In the wake of Monday’s coup in Burkina Faso, an influential West African regional bloc has suspended Burkina Faso from its governing bodies.
The move came Friday at an extraordinary virtual Economic Community of West African States (ECOWAS) summit to discuss the political situation in the country convened by Nana Addo Dankwa Akufo-Addo, Ghana’s president and chairman of the bloc’s authority of heads of state and government.
No other immediate sanctions were announced. But a new summit is scheduled for next Thursday in Ghana to be attended by regional heads of state.
In his opening remarks, Akufo-Addo said the resurgence of coups in the community is a threat to the peace, security and stability of the region.
“The deteriorating political situation in the region should be a matter of great concern to all … no country is insulated from the occurrence in the community and we have to nip it in the bud,” he said.
“This situation hinders the much-needed economic and social development of the region.”
Akufo-Addo told the meeting that recent events in the region – evidently referring to coups – were a wake-up call that not everyone prefers democracy as a mode of governance, and “we have to work to convince those people that we are all safer under democracies.”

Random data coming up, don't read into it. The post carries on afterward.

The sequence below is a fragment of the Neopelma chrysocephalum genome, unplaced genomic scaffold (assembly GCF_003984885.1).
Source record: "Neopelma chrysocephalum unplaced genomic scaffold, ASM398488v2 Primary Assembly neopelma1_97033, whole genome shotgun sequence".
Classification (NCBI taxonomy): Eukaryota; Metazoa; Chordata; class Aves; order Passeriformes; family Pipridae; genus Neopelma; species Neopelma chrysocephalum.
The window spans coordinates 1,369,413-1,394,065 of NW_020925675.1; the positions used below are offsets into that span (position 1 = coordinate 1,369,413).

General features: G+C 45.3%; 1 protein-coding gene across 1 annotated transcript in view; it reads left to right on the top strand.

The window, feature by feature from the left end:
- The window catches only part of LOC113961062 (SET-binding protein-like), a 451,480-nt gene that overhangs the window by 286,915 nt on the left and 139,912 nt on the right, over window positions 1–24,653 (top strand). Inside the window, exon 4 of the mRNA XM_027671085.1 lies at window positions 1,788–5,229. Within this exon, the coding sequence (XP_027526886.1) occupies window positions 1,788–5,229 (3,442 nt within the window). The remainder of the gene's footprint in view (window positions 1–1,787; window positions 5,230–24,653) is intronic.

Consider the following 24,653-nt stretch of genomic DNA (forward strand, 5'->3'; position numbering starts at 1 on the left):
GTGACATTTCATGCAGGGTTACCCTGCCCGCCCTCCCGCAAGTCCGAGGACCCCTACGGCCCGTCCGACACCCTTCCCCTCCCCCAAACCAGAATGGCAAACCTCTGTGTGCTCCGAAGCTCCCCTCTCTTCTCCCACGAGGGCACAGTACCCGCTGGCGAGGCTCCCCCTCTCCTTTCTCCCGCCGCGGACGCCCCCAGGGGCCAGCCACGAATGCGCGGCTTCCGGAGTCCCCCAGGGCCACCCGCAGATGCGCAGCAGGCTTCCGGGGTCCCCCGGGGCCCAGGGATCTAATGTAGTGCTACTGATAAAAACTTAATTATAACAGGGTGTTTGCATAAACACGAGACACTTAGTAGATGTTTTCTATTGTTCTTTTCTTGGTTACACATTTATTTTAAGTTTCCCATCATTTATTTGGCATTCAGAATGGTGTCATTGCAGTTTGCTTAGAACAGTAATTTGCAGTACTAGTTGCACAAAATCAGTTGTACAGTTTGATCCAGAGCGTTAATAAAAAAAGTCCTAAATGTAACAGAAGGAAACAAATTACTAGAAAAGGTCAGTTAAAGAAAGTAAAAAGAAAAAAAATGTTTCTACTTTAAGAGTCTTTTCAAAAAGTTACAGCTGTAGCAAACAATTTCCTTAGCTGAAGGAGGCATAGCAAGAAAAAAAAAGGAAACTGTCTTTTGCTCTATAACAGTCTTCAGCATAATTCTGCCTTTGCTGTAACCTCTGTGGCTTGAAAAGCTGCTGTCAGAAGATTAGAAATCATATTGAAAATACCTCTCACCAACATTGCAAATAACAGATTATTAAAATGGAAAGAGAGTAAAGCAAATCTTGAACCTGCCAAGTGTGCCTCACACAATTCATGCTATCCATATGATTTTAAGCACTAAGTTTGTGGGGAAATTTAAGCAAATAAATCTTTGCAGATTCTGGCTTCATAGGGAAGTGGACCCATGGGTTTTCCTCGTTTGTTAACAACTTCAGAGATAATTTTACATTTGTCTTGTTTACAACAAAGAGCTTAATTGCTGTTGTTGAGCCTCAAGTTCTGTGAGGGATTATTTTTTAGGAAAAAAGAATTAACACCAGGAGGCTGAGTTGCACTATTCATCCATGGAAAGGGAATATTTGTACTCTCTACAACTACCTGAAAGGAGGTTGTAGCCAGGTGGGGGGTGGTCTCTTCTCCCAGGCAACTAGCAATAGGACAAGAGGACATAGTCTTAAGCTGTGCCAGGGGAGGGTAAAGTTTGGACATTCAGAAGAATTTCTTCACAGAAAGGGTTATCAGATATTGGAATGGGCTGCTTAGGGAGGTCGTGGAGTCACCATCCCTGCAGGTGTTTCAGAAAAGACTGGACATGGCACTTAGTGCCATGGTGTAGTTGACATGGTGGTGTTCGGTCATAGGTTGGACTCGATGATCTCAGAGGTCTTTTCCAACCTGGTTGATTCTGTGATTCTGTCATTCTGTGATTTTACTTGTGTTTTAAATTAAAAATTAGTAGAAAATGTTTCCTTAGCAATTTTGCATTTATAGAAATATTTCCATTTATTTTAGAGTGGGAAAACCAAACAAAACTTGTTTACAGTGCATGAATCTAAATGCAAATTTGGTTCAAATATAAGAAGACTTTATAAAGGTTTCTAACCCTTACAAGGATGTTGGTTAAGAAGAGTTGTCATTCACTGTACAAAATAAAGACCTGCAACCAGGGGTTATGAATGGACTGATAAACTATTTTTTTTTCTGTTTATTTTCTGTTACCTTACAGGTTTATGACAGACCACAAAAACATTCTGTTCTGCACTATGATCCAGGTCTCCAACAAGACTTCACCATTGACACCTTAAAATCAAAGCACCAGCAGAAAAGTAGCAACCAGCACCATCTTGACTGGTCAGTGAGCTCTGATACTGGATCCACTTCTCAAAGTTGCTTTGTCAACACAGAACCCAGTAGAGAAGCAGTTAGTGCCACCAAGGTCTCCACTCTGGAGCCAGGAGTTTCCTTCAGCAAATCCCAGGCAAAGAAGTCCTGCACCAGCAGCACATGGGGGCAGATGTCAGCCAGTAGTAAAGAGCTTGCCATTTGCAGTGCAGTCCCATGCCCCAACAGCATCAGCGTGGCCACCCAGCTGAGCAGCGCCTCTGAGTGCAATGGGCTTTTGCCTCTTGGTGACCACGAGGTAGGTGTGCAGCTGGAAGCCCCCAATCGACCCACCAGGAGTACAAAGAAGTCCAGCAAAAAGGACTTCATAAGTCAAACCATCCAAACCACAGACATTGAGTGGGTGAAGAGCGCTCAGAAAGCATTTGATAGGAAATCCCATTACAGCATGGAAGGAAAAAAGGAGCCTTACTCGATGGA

He said the bloc should not renege on collective duties and obligations to ensure a peaceful, democratic, and prosperous community.
“I urge you to examine critically this rising phenomenon in our region and take the necessary decisions to meet the aspirations and expectations of our peoples. The world is looking up to us to be firm in the matter and the outcome of our meeting,” he said.
ECOWAS has demanded the release of deposed Kabore as well as other arrested high-ranking officials.
Appearing on national television on Thursday, coup leader Lt. Col. Paul-Henri Sandaogo Damiba said Burkina Faso needs its partners more than ever.
He said Burkina Faso will continue to respect international commitments, respect human rights, and ensure the independence of the judiciary.
Saying that he understood the “legitimate doubts” triggered by the coup, Damiba also pledged to steer the country to a normal constitutional order “when the conditions are met” and cited security as was his priority.
Since the takeover by the military, through a group calling itself the Patriotic Movement for Liberation and Restoration, figures close to deposed President Roch Marc Christian Kabore have been arrested.
Media reports said the head of the National Assembly, Alassane Bala Sakande, Prime Minister Lassina Zerbo, and other high-ranking members or figures close to Kabore's government have been barred from leaving the capital without authorization.
Kabore was detained Monday and later resigned following the coup.
The UN has called for the immediate release of Kabore and high-level officials who have been detained.